Friday, February 21, 2003
Atlantic County hospital employees who serve on smallpox response teams will be vaccinated beginning Friday, February 28 at the first smallpox immunization clinic in Atlantic County.
The clinics, scheduled for February 28 and March 7 at the Anthony J. Canale Training Center in Egg Harbor Township, are part of a federal plan to create a team of vaccinated front-line health workers who will provide medical care in the case of a possible smallpox outbreak. Vaccinations will be administered by county public health nurses who were previously immunized at a state clinic in late January.
"We appreciate the contribution of all the smallpox response team members who have volunteered to protect our community against the threat of bioterrorism," commented County Executive Dennis Levinson.
According to the Centers for Disease Control and Prevention (CDC), immunized health care providers pose virtually no risk to hospital patients. Participating individuals have been trained in the importance of wearing protective bandages and observing good hygiene, especially in the weeks following vaccination.
Participants have also received training on the vaccination procedure and possible side effects. Immunizations are administered using a two-pronged needle that delivers the vaccine through a series of pricks to the skin on the upper arm. In the weeks following the procedure, immunized individuals will notice a red, itchy bump forming on the arm. This bump will eventually scab over and fall off, leaving a small scar. All patients will be evaluated daily to ensure successful immunization and monitor any side-effects which could include flu-like symptoms, fever, rash and, rarely, more severe reactions.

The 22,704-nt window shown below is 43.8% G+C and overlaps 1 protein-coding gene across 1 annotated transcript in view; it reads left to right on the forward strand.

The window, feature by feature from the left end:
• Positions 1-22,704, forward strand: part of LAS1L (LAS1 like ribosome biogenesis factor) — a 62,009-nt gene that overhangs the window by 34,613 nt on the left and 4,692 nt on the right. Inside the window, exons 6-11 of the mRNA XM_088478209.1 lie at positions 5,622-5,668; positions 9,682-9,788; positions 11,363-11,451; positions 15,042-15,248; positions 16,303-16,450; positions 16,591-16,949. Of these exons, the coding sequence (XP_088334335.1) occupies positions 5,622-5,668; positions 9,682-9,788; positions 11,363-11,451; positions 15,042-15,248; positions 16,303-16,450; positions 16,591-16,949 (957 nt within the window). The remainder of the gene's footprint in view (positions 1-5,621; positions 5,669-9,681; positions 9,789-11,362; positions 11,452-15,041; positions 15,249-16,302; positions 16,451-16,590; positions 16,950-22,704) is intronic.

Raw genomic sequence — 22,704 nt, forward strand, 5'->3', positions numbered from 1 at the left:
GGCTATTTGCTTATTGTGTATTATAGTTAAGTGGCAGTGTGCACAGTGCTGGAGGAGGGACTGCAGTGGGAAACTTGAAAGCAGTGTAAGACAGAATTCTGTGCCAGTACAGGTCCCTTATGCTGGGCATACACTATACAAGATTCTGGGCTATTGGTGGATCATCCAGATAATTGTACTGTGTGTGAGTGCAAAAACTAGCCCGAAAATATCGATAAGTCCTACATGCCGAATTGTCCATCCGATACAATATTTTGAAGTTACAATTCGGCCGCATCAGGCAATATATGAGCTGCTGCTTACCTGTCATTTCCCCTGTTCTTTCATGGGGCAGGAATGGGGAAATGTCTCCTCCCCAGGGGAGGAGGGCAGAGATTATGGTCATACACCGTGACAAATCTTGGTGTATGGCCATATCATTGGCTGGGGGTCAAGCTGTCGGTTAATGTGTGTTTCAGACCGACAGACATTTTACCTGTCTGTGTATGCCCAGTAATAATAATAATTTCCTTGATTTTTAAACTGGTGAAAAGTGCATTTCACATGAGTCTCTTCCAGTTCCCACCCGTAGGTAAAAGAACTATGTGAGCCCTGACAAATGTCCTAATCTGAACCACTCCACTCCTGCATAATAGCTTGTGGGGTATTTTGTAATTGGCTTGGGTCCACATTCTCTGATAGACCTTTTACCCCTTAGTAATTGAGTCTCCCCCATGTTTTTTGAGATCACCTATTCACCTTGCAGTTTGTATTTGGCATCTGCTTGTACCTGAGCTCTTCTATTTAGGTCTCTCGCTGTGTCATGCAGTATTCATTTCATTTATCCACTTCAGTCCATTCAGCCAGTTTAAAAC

The current vaccinations mark Stage One of a national plan to immunize volunteer health workers. Other emergency personnel, including police, fire and ambulance workers will be eligible for vaccination during Stage Two. In Stage Three, the vaccine will be made available to the general public, although mass immunizations are not recommended at this time. All vaccinations are completely voluntary.
The smallpox vaccine was routinely administered to all U.S. residents until 1972. The last case of smallpox in the United States was reported in 1949 and the World Health Organization declared the natural disease eradicated from the world in 1979. The only known smallpox samples are stored in research laboratories in the United States and Russia. The new vaccination program results from concern over the possibility that terrorists might possess the smallpox virus and use it as a biological weapon.
For more information about smallpox and the current vaccination program, visit the CDC Web site at www.bt.cdc.gov/agent/smallpox, the Atlantic County Division of Public Health Web site at www.aclink.org/publichealth or call 609-645-5935.